Telehealth has been a great innovation in the medical field, bringing patients face to face with their providers without leaving their homes. With just a clear Wi-Fi signal, people can connect to their doctor and receive the help they need. And with the COVID-19 pandemic causing people to stay indoors more than ever, telehealth is even more crucial and necessary in today’s new normal.
But while telehealth is helpful and connects people to the right help, it’s opened the door to a rise in the potential for cyber risks to occur. A recent report from SecurityScorecard and DarkOwl suggests that the telehealth industry has improved its security posture in recent years. Still, it also points out that an increased reliance on technology has presented a new line up of patient data risks.
The rapid rate at which telehealth applications were forced into use during the pandemic’s early days made them prime targets for cybercrimes. From phishing attempts to full-scale data mining, cyber attacks in 2021 have been unprecedented. The report from SecurityScorecard and DarkOwl examined more than 30,000 healthcare organizations from the fall of 2019 through April of 2020, observing their telehealth operations.
By reviewing nearly 150 telehealth vendors, the report showed an increased danger to patient data across application security, endpoint security, patching cadence, and network security. Patients are connecting with telehealth providers using web-based applications that include both unstructured and structured data. With a sharp increase in the use of telehealth applications, cybercriminals began targeting them more directly.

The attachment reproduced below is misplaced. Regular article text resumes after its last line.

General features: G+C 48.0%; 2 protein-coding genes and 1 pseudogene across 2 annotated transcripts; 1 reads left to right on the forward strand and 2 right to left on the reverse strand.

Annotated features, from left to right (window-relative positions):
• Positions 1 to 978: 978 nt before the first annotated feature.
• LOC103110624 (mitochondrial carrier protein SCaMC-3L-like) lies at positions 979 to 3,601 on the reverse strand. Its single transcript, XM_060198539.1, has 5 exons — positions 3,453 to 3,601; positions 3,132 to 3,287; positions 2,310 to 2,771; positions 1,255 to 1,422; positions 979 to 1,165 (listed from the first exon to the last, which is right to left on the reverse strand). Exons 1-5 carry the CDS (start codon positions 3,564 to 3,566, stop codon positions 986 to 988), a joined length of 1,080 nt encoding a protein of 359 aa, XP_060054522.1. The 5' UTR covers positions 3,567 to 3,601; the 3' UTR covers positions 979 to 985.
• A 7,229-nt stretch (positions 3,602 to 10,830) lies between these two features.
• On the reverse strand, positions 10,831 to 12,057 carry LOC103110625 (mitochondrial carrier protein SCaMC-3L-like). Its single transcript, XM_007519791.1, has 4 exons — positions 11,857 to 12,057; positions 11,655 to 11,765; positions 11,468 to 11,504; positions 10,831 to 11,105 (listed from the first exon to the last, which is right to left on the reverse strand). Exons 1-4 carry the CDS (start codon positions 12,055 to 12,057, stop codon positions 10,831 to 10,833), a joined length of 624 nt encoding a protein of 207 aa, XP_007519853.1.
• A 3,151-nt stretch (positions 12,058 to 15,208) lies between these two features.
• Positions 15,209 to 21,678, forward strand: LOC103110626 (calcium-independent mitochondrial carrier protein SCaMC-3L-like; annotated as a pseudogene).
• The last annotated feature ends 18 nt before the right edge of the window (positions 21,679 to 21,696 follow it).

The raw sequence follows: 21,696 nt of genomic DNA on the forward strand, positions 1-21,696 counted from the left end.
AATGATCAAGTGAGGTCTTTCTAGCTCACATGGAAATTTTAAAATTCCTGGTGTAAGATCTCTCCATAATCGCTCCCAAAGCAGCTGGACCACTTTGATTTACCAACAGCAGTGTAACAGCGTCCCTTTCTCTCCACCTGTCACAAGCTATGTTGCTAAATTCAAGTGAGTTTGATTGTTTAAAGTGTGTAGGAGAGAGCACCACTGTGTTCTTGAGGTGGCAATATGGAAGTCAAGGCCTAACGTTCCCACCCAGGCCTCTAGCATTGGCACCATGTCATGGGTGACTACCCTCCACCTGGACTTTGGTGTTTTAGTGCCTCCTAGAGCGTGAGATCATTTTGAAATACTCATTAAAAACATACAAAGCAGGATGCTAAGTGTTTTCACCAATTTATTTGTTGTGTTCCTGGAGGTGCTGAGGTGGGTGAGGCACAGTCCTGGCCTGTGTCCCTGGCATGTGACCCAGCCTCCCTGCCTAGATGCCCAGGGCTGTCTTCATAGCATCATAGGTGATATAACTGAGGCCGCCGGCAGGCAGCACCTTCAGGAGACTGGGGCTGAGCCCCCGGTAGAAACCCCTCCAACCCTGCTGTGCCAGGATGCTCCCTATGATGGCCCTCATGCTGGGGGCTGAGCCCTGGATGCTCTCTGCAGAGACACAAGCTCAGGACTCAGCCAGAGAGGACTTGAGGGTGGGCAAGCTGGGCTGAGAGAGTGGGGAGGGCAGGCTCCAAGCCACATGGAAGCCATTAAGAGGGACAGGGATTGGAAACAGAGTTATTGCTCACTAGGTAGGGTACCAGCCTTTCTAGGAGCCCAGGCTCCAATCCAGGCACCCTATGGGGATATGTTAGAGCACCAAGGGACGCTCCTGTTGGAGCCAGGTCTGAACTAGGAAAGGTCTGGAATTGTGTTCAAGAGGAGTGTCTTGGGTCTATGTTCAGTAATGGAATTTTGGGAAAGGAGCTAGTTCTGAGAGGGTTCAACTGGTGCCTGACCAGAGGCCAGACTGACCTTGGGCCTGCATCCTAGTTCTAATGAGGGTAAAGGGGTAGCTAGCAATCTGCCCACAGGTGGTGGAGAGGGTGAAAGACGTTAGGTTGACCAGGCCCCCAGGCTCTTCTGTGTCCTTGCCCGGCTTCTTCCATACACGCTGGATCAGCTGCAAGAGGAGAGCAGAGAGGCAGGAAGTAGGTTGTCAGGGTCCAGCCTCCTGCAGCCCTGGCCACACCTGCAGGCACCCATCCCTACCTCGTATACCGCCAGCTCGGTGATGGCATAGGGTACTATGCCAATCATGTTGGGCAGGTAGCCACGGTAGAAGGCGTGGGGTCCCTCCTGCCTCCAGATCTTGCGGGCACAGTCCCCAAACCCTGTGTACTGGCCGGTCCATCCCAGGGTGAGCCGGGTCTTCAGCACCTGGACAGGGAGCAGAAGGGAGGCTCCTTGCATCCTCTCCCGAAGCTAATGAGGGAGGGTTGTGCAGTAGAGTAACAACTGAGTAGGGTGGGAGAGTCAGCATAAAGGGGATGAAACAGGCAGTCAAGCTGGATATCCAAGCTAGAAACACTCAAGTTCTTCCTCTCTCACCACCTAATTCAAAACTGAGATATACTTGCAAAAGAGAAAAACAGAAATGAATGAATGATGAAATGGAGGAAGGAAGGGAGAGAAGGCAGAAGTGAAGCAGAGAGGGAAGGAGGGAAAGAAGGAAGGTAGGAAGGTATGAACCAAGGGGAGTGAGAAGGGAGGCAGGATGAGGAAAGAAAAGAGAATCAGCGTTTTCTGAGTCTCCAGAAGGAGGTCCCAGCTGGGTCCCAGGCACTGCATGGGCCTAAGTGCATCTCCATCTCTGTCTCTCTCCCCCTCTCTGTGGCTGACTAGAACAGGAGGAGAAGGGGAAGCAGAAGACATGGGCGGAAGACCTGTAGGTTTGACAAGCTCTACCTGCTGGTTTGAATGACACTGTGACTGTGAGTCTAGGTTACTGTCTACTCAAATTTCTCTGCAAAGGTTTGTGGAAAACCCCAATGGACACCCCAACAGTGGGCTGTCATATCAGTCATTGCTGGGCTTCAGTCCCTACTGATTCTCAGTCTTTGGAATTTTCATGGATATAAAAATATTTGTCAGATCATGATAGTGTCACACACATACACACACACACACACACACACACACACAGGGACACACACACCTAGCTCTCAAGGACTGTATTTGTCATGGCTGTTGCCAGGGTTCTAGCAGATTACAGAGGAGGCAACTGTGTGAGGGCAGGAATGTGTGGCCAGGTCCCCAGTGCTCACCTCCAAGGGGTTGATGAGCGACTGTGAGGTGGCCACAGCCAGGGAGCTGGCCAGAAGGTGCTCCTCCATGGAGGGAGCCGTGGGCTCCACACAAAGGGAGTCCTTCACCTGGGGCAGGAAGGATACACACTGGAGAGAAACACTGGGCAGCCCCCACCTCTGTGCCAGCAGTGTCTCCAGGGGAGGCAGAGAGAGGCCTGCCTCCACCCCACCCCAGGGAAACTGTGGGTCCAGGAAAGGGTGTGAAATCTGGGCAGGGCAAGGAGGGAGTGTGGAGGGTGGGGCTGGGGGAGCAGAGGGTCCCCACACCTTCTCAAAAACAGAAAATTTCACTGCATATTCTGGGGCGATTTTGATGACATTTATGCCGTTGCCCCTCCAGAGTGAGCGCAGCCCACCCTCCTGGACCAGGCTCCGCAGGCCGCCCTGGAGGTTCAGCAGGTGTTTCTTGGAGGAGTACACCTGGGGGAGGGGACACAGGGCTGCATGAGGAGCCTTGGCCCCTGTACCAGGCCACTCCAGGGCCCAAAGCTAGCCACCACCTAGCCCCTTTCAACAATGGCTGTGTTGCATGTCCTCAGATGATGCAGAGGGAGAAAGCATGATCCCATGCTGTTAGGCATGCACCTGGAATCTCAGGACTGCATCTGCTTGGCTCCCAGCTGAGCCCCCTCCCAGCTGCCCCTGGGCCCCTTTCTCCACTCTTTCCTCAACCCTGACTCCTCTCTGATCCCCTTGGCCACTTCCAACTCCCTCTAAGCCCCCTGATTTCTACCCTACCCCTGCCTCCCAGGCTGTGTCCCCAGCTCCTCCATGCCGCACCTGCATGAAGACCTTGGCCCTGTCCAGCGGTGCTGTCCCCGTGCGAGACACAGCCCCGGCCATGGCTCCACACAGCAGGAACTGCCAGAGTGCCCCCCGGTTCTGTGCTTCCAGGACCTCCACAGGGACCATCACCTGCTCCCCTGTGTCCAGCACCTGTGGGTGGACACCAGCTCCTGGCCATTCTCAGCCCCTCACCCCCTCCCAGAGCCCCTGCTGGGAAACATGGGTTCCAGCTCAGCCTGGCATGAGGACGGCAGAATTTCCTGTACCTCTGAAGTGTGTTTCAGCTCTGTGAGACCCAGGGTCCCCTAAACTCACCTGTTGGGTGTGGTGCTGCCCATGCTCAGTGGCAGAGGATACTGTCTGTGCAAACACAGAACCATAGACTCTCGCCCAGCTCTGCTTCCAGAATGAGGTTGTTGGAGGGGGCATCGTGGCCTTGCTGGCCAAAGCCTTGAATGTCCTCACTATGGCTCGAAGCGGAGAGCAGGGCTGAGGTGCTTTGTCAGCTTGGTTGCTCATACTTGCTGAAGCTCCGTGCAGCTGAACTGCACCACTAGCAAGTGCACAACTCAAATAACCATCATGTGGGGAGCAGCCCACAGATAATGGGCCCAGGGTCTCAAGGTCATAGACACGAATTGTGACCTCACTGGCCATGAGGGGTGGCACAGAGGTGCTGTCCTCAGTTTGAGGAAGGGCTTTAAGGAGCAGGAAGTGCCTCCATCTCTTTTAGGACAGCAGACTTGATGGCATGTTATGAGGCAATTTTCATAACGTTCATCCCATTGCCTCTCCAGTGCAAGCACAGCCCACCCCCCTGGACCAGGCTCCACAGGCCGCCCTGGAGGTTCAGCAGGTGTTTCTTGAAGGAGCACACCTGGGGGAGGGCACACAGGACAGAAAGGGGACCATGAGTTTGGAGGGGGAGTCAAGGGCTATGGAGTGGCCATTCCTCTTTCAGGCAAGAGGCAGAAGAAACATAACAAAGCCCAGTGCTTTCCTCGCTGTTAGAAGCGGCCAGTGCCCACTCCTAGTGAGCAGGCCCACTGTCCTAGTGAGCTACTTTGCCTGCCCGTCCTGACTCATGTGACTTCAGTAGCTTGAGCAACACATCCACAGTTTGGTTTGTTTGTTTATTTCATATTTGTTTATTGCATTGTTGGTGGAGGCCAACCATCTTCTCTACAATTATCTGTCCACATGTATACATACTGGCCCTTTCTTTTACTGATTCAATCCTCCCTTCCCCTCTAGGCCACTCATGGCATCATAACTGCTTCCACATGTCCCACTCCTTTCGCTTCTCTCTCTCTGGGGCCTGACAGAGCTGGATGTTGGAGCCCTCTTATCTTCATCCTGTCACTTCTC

When the coronavirus initially landed in the United States in January of 2020, the risks around telehealth rose sharply as DarkOwl researchers noticed a significant spike in the number of dark web and deep web results containing telehealth companies. What’s more, the report’s authors flagged endpoint security, including medical devices and COVID devices, as significant concerns.
These devices offer remote connections between patients and providers while reducing contact. However, they also create data security and open the door to privacy risks as malicious actors try to infiltrate the devices to obtain valuable health information.
Cybersecurity experts have pointed out the speed of taking healthcare remote as a cause for concern, calling the pandemic a veritable buffet of hackers’ criminal opportunities. Any time a change is made in the tech environment, there is a potential risk. When there is rapid change, that risk only intensifies.
While healthcare professionals and companies are protecting their patients’ health by using telehealth services, there also needs to focus on making data health a priority.
About Connected Risk Solutions
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